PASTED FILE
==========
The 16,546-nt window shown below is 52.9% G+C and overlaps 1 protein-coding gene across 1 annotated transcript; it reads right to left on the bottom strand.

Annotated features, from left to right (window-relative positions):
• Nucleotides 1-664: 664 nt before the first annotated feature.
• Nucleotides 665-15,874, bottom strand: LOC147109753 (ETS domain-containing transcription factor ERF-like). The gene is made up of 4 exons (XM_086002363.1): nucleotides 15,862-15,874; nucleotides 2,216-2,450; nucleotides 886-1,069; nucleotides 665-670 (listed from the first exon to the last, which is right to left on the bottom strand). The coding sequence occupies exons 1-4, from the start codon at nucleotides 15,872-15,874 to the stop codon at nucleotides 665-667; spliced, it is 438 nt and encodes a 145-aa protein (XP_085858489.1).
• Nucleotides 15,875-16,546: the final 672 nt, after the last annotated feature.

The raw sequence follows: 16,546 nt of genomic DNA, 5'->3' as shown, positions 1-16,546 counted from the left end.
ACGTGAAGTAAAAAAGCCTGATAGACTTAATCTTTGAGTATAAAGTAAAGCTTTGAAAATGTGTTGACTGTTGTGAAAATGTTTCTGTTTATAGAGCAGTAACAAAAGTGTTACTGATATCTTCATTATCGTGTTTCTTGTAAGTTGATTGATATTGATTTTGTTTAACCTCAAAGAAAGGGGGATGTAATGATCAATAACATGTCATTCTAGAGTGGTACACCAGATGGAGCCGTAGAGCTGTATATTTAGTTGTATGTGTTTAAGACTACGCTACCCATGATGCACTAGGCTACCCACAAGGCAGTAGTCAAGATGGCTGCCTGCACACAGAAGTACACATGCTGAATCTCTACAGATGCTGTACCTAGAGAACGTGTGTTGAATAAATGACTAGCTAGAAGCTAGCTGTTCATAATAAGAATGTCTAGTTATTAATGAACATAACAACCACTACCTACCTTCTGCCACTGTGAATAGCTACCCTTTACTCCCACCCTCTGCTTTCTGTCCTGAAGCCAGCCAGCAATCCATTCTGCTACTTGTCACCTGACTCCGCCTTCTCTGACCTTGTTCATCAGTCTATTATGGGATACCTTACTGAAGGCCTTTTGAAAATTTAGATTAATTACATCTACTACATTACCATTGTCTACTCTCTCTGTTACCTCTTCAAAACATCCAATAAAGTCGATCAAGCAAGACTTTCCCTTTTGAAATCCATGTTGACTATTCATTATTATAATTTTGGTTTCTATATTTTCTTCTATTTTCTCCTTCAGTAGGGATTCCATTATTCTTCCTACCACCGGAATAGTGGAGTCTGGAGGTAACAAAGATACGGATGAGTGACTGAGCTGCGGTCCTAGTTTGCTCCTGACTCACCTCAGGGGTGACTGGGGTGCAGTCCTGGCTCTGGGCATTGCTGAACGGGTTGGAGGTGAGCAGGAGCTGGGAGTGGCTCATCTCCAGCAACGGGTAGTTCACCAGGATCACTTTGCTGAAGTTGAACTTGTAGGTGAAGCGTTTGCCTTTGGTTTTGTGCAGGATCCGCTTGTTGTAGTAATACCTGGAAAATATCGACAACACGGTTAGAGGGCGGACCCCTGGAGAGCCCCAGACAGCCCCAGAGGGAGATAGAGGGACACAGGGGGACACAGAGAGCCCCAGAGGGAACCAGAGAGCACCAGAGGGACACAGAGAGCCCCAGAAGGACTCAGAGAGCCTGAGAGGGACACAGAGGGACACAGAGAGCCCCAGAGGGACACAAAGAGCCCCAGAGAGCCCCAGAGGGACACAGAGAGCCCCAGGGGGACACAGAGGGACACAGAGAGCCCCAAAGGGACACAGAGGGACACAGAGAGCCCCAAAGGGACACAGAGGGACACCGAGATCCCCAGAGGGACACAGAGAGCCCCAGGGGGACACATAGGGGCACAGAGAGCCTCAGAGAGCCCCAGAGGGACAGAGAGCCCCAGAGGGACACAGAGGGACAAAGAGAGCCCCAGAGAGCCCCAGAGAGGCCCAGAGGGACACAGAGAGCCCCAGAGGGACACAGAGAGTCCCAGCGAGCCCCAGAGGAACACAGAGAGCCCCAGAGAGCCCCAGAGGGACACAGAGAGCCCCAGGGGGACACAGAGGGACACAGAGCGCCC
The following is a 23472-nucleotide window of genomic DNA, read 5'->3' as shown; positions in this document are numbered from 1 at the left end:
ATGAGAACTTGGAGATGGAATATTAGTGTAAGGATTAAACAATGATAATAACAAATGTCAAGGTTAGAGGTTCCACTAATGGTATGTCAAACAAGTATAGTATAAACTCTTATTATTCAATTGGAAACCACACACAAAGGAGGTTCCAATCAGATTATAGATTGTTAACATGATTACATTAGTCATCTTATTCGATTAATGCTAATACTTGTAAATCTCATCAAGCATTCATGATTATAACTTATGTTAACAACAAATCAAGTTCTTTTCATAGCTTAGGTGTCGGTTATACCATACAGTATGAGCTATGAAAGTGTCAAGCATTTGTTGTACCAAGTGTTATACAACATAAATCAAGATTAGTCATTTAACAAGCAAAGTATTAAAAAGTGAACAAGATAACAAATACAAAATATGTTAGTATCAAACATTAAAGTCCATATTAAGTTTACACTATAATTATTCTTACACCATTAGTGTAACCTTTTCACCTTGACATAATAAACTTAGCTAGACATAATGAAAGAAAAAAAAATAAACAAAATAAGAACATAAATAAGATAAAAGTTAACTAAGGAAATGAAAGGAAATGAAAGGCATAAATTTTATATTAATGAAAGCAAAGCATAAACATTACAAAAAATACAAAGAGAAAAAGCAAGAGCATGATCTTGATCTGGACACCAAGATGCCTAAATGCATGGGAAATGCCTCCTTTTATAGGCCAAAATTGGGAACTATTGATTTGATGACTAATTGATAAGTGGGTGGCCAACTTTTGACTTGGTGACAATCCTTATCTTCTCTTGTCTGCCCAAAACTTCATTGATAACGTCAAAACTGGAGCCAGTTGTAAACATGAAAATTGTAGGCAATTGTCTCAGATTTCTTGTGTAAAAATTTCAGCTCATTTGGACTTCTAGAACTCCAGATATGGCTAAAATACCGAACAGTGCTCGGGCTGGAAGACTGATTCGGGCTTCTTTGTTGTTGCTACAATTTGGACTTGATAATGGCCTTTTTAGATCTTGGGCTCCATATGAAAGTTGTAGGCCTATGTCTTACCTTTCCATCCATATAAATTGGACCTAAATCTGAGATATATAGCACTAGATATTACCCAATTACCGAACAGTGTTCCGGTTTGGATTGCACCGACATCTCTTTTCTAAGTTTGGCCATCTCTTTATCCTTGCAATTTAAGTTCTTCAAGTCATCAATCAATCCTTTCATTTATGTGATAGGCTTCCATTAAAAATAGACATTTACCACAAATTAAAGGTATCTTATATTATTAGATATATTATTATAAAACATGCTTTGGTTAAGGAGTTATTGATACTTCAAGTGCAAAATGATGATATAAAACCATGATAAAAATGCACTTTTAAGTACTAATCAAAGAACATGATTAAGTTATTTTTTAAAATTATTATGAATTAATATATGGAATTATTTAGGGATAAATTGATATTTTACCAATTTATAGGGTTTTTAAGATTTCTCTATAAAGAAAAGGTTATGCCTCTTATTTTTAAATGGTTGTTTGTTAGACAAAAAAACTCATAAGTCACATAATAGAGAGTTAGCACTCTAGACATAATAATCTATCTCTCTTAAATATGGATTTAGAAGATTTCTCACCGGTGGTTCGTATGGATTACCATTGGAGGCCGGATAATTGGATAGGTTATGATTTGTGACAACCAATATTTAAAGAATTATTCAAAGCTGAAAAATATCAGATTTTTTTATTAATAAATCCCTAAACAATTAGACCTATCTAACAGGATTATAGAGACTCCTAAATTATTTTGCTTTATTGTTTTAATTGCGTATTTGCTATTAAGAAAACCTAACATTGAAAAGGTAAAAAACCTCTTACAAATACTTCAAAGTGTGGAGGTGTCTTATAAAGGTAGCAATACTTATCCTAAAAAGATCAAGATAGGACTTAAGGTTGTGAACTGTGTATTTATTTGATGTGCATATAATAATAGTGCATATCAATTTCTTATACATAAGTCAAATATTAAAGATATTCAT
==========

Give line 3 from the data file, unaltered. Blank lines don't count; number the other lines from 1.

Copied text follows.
• Nucleotides 1-664: 664 nt before the first annotated feature.